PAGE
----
Special Issue "Thermal Energy Modelling for Renewable Energy Applications"

A special issue of Thermo (ISSN 2673-7264).

Deadline for manuscript submissions: 31 March 2022.

Special Issue Editor

Dr. Miguel Ángel Reyes Belmonte
E-Mail Website
Guest Editor
Department of Chemistry, Energy and Mechanical Engineering, Universidad Rey Juan Carlos, 28932 Mostoles, Spain
Interests: solar thermal energy; integration of renewable energy sources; energy optimization; thermal energy storage; advanced power cycles; combined heat and power; power plant technologies; thermodynamics optimization; turbomachinery characterization; additive manufacturing
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Special Issue Information

Dear Colleagues,

Heat remains the largest energy end-use, constituting 50% of global energy consumption in 2018, which contributed to 40% of the global CO2 emissions according to the International Energy Agency. That heat was mainly used for industrial processes (50%), buildings space and water heating (46%), and to a lesser extent for agriculture use and cooking. Despite the larger penetration of renewable energy, only 10% of the total heat demand is being covered by renewable sources (excluding biomass). Regarding the electricity share of energy resources, thermomechanical energy conversion is still predominant regardless of whether it comes from traditional fossil fuel power plants, nuclear energy or renewables such as biomass, solar thermal energy and geothermal. Projected scenarios on worldwide energy demand estimate an extensive penetration of renewable energy sources seeking to mitigate climate change consequences. In that context, developing highly efficient heat and power thermal energy systems will be crucial for sustainable development.

Noting all these exciting developments, it has never been more pertinent to launch a Special Issue that seeks to capture the latest research in thermal energy modelling with a clear interest in thermodynamics optimization, advanced thermal conversion systems, buildings’ energy efficiency and heat transfer characterization, regardless of whether it is for heat generation or electricity production for renewable energy applications.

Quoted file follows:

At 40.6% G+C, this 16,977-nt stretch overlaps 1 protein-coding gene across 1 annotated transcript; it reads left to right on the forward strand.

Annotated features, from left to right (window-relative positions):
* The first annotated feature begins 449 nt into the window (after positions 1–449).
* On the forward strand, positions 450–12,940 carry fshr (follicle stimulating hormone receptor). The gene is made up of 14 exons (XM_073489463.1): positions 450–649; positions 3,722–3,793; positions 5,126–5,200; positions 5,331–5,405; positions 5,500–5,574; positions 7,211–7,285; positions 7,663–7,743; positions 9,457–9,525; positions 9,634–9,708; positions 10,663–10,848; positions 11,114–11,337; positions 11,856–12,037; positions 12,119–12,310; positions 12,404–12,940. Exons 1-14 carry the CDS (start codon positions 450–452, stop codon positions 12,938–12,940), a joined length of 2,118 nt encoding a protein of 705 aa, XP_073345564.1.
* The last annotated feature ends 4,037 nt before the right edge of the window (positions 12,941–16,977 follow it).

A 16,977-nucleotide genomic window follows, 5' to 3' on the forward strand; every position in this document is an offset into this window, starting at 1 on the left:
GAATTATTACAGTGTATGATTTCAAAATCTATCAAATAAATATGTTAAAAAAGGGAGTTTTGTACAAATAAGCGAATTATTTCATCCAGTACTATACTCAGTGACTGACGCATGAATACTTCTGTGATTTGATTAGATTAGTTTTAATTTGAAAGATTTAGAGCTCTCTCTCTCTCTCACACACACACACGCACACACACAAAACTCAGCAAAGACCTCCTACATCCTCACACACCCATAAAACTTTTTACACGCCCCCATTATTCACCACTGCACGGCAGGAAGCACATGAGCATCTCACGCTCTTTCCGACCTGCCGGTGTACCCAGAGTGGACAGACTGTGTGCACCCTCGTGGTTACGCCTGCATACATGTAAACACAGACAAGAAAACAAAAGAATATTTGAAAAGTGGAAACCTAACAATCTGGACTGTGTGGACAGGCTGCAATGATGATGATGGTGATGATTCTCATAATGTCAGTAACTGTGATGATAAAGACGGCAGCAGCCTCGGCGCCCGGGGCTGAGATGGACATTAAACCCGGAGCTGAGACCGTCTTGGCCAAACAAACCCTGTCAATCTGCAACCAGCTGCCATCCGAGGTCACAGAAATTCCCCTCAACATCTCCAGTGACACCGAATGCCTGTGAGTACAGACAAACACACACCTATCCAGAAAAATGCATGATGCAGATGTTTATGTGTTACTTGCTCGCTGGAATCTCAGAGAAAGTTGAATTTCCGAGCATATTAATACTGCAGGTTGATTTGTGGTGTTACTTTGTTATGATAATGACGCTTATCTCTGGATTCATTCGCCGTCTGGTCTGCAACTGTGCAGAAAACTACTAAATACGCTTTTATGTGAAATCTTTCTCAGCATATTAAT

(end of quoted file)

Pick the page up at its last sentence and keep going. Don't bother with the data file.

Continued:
Authors are encouraged to submit their research for this Special Issue. Topics include but are not limited to:

  • Thermodynamics optimization
  • New concepts in thermodynamics cycles
  • Hybrid thermal energy applications modelling
  • Combined cooling, heat and power modelling
  • Waste heat recovery applications
  • Thermal energy storage modelling
  • Solar thermal energy applications
  • Geothermal applications
  • Heat transfer characterization in renewable energy applications
  • Advanced concepts for heat exchangers modelling and design
  • Heat pumps modelling
  • HVAC modelling
  • Energy management in buildings
  • Computational fluid dynamics (CFD) for thermal energy applications

Dr. Miguel Ángel Reyes Belmonte
Guest Editor

Manuscript Submission Information

Manuscripts should be submitted online at www.mdpi.com by registering and logging in to this website. Once you are registered, click here to go to the submission form. Manuscripts can be submitted until the deadline. All papers will be peer-reviewed. Accepted papers will be published continuously in the journal (as soon as accepted) and will be listed together on the special issue website. Research articles, review articles as well as short communications are invited. For planned papers, a title and short abstract (about 100 words) can be sent to the Editorial Office for announcement on this website.

Submitted manuscripts should not have been published previously, nor be under consideration for publication elsewhere (except conference proceedings papers). All manuscripts are thoroughly refereed through a single-blind peer-review process. A guide for authors and other relevant information for submission of manuscripts is available on the Instructions for Authors page. Thermo is an international peer-reviewed open access quarterly journal published by MDPI.

Please visit the Instructions for Authors page before submitting a manuscript. The Article Processing Charge (APC) for publication in this open access journal is 1000 CHF (Swiss Francs). Submitted papers should be well formatted and use good English. Authors may use MDPI's English editing service prior to publication or during author revisions.

Keywords

  • thermodynamics optimization
  • heat transfer modelling